If You Won't Carry The Ball, You Can’t Lead the Team
Success on any major scale requires you
to accept responsibility .... In the final analysis,
the one quality that all successful people have
is the ability to take on responsibility.
—Michael Korda, Editor-in-chief of Simon & Schuster
A leader can give up anything— except final responsibility.
—John C. Maxwell
The Alamo Revisited
In late 1835, a group of Texas rebels lay siege to a small mission-turned-fort in San Antonio, Texas. By the end of the year, the Mexican soldiers in it surrendered and headed south, leaving the fort in the rebels' hands. The name of the old church building was the Alamo.
That action set the stage for one of the great heroic events in United States history. The battle that occurred there in February and March of the following year is a story of valor and incredible responsibility.
The battle at the Alamo between American settlers and the Mexican army was inevitable. For twenty-five years, the citizens of Texas repeatedly attempted to gain their independence from the Mexican government. And each time Mexican troops were promptly dispatched to suppress the rebellion. But this time it was different. The fort was manned by a resolute group of 183 volunteers, including seasoned soldiers and frontiersmen William Travis, Davy Crockett, and Jim Bowie. Their motto was "Victory or Death."
In late February, several thousand Mexican soldiers under the command of Antonio Lopez de Santa Anna marched on San Antonio and lay siege to the Alamo. When the Mexicans offered them terms for surrender, the rebel defenders held firm. And when the enemy told them they would be given no quarter if they fought, the Americans would not be moved.
When it became certain that battle was inevitable, the Texans sent a young man out to try to bring back reinforcements from the Texas army. His name was James Bonham. He slipped out of the old mission at night and made his way ninety-five miles to Goliad for help. But when he arrived, he was told that no troops were available.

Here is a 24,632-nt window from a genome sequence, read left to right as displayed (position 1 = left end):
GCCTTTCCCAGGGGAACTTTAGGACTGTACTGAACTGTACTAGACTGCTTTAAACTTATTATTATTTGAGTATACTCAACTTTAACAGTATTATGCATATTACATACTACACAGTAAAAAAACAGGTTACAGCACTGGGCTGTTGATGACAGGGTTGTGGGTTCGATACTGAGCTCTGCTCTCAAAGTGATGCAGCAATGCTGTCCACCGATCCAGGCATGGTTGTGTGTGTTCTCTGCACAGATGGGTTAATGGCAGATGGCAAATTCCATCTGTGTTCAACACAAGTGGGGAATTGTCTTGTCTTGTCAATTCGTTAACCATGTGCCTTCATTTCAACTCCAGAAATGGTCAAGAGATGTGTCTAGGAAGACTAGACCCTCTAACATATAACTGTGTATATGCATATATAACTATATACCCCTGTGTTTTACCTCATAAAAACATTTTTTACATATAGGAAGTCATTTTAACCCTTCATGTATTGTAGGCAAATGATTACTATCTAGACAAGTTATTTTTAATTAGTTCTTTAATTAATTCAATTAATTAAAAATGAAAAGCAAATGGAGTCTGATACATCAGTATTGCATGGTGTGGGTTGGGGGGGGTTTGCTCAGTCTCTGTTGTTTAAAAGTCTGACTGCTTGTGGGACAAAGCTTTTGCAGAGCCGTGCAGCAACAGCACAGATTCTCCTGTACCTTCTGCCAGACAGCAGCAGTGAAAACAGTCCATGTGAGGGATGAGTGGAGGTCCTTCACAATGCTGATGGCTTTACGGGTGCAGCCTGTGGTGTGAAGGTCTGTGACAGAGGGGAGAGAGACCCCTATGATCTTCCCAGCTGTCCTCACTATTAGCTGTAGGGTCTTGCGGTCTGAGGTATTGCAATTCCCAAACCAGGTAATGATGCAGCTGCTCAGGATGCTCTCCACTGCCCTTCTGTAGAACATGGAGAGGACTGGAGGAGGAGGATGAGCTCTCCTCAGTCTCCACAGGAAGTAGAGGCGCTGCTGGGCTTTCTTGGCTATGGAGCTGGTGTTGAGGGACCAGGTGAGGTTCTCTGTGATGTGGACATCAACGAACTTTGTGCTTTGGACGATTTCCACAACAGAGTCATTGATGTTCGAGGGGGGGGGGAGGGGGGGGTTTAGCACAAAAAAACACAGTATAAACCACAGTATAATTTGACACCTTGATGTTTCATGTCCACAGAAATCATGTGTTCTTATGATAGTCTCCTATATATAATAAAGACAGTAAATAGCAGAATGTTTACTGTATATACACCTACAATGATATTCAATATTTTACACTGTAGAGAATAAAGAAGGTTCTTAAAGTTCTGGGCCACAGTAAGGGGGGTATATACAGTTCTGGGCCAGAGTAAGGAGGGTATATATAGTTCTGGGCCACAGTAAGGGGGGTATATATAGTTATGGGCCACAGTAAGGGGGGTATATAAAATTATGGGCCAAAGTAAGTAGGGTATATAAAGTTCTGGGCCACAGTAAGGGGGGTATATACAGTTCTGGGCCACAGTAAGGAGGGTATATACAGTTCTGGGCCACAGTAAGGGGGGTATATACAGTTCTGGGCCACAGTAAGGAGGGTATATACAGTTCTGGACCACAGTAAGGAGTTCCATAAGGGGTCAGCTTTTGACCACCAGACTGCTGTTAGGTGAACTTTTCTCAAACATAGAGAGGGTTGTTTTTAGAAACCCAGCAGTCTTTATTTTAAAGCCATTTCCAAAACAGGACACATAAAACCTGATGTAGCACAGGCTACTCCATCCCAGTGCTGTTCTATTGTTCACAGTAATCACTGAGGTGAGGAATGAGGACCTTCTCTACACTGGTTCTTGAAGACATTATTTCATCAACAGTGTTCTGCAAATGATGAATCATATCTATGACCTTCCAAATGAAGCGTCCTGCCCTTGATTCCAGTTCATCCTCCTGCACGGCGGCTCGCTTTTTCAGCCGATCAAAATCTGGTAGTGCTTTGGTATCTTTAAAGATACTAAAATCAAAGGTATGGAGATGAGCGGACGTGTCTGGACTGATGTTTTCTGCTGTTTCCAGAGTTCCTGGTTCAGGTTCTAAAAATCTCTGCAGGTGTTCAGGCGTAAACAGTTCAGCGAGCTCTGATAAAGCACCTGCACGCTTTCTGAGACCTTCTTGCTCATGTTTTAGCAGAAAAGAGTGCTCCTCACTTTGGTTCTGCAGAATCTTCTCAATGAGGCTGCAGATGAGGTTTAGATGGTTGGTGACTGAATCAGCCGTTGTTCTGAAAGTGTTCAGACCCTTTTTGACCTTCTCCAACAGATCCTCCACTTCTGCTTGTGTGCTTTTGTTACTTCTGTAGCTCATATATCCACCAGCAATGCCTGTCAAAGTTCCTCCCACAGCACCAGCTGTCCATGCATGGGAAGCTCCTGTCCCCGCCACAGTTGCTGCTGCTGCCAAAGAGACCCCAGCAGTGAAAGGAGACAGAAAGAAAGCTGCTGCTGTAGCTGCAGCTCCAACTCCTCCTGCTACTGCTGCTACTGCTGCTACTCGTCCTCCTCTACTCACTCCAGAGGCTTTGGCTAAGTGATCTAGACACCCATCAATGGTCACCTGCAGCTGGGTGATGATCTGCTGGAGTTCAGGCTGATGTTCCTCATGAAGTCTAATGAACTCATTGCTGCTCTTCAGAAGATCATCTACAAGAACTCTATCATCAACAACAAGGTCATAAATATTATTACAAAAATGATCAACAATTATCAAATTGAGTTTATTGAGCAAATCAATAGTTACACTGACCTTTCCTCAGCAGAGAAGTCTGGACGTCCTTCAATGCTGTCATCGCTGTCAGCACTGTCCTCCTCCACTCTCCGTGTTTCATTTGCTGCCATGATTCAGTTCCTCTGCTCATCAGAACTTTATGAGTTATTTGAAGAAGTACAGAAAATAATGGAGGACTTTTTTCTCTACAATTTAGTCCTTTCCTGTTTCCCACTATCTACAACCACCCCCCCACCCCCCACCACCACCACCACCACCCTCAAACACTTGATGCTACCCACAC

For eleven days Santa Anna pounded away at the Alamo. And on the morning of March 6, 1836, the Mexican army stormed the old mission. At the end of the battle, not a single man of the 183 defenders lived. But they had managed to take six hundred enemy soldiers to the grave with them.
And what happened to James Bonham, the messenger who had been sent to Goliad? It would have been easy for Bonham to simply ride away. But his sense of responsibility was too great. Instead he rode back to the Alamo, made his way through enemy lines, and joined his comrades so that he could stand, fight, and die with them.
Though the Americans were defeated at the Alamo, that battle was the turning point in the war with Mexico. "Remember the Alamo" became the cry in subsequent battles, rallying support against General Santa Anna and his troops. Less than two months later, Texas secured its independence.
Fleshing It Out
Rarely in American culture today do you see the kind of responsibility displayed by James Bonham and his companions. People now focus more on their rights than on their responsibilities.
Reflecting on current attitudes, my friend Haddon Robinson observes, "If you want to get rich, invest in victimization. It is America's fastest growing industry." He points out that millions of people are becoming rich by identifying, representing, interviewing, treating, insuring, and counseling victims.
Good leaders never embrace a victim mentality. They recognize that who and where they are remain their responsibility— not that of their parents, their spouses, their children, the government, their bosses, or their coworkers. They face whatever life throws at them and give it their best, knowing that they will get an opportunity to lead the team only if they've proved that they can carry the ball.
Take a look at the following characteristics of people who embrace responsibility:
1. They Get the Job Done